Machines towed by the three-point hitch of a tractor are powered off a universal joint linked to the tractor PTO. According to the model, these machines require power ranging from 8-10 kW up to 50 kW and beyond. This means that higher capacity machines must be hitched to tractors with power rating of more than 80 kW. The machines mounted on wheels or a single axis tractor and towed by a tractor or an off-road vehicle can be powered by the tractor PTO but are usually equipped with their own power plants, electric motors or internal combustion engines, for power of 6-15 kW and up to more than 70 kW. Their work capacity ranges from 3-5 m3/h and up to 30 m3/h. Their performance depends on the diameter of the branches and trunks fed in which, in turn, is linked to the diameter or the disc or drum as well as the degree of shredding or chipping desired. The diameter of the knife disc extends from 300 to 1200 mm and the drum diameter varies from 500 to 1500 mm.

With conditions being equal, influencing the quality and uniformity of the product are the working components as well as the hole screen mounted at the exit of the fragmentation chamber where various screens with differing hole diameters can be installed on the same model. 

Rollers or conveyer belts, usually operated by hydraulics, feed the hopper. The loading of some models is performed by a crane.

For increasing versatility, some bioshredders mount two hoppers, one for branches of 20/30 mmÆ fed to hammers and the other for bigger branches of up to 120 mmÆ sent to  the knives on a lateral disc. The power requirement of the smaller models with capacities of 5-6 m3/h comes to 6-9 kW for an electric motor or 8-10 kW for an internal combustion engine whereas for the bigger machine with work capacities of up to 12 m3/h the power needed is 20-22 kW for electric motors and 26-28 kW for diesel engines.  

Production chains based on combining a bioshredder and pellet mill are becoming more widespread. Unlike the bioshredder, to make chips suitable for pellet milling must be dried down to a 15% humidity content and be refined by bioshredder processing using screens with holes of 6.8 mmÆ. This production chain works well for home use. The way it works is by combining a biosharedder of a type described above with a work capacity of 5-6 m3/h and a pellet mill with a capacity of 40 a 80 kg/h for the production of 6 mmÆ pellets with a three-phase electric power requirement of 4 kW or tractor power of 15-20 kW.

Also increasing in popularity is a no stress system which involves an electronic device for the automatic regulation of feeding the material to avoid overloading. To reduce fuel consumption and CO² emissions machines are marketed with special sensors for regulating operations in relation to the work load. With a pause in feeding, the power regime is reduced to the minimum. For limiting noise emissions some machines powered by internal combustion engines mount soundproofing panels in polyester around the impellers and the fragmentation chamber. The product is discharged via a chute which can be oriented or on a conveyer belt for loading directly into a trailer.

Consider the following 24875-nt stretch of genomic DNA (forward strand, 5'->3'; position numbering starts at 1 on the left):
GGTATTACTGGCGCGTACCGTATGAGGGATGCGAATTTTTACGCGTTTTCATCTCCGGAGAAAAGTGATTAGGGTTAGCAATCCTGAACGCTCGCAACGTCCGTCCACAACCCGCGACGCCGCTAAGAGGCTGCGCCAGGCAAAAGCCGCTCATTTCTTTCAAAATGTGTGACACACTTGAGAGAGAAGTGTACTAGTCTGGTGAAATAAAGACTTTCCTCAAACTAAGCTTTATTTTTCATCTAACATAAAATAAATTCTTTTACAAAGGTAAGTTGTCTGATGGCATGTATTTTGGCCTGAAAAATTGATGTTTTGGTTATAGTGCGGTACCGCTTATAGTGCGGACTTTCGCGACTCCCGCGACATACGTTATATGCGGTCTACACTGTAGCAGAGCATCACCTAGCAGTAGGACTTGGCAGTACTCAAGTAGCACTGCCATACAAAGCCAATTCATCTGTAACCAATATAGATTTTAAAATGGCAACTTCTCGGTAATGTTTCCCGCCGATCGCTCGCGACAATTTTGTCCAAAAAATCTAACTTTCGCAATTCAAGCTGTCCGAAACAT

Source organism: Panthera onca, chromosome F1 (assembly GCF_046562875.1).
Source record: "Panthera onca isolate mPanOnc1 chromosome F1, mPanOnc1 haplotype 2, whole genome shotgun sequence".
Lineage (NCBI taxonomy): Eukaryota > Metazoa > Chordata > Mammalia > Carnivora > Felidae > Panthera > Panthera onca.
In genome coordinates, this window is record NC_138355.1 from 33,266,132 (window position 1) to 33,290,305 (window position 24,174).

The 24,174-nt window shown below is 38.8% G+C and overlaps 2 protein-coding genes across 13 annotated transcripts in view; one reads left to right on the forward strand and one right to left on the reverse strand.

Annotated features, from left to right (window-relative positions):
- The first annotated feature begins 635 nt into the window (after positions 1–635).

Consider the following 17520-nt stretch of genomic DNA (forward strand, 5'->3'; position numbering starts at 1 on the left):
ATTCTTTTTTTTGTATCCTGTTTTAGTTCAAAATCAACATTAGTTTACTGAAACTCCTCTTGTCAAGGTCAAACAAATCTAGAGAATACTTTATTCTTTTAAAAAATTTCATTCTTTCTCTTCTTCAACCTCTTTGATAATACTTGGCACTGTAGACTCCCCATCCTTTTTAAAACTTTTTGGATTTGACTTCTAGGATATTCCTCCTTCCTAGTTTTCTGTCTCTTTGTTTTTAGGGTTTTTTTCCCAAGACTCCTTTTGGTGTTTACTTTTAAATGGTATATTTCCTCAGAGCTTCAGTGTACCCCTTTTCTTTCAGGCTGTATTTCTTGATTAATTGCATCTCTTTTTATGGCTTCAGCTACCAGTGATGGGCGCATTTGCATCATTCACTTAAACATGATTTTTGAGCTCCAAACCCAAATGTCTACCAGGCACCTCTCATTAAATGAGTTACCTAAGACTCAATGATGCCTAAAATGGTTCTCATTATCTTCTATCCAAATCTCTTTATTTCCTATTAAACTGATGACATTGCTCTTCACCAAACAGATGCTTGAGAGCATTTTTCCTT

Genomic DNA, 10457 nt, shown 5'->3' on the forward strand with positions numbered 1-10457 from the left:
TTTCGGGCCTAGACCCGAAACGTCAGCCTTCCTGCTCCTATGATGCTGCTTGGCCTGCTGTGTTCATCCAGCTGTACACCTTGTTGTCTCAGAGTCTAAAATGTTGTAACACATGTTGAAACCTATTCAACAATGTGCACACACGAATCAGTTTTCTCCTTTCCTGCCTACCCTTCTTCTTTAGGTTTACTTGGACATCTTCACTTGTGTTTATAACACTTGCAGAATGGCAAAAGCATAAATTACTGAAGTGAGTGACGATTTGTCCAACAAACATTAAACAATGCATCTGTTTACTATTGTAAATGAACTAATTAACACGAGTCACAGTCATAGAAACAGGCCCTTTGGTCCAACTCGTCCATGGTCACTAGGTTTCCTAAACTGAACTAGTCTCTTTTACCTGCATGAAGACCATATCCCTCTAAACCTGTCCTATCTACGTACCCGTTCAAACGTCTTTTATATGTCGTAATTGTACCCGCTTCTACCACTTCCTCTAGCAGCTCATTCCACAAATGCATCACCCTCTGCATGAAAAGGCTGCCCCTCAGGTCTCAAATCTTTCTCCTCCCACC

Criteria for selection and safety measures

Though the information in table is schematic and incomplete, it provides an idea of the types of machines discussed above and now on the market. The offers are numerous and differentiated for hobbyists as well as professionals. The wide range of the prices on the market is an indicator of the importance of making the correct choice which responds to the real requirements of the end-user. This choice must be made according to specific criteria. Beginning with the quantities and qualities of the materials to be treated, the main factors to consider in making this choice are: the admissible diameter for feeding along with the length of the drum or diameter of the disc; the feeding system; the flexibility of operation if differing types and dimensions of materials are to be treated; the bulk of the machine and accessibility to the work site in relation to the area of operations; work capacity and quality also in relation to the equipment of the machine and its level of technology evolution; the type and toughness of materials and frequency of maintenance required.  

Models for hobbyests are built mainly for materials derived from the maintenance of home gardens. The lower power machines are advisable for areas of less than 500 m2; the higher power models with trolleys and gasoline or diesel engines can be considered semi-professional, are suitable for medium to large tracts and can handle large diameter pruning residues with a good work capacity. 

Professional machines, the worksite, work capacity and type along with the end-use of the product are factors for determining the choice of a machine. In any case, these are dangerous machines which require training for their correct use as well as suitable garments, footwear and hard hats.


THE MOST READ of the latest edition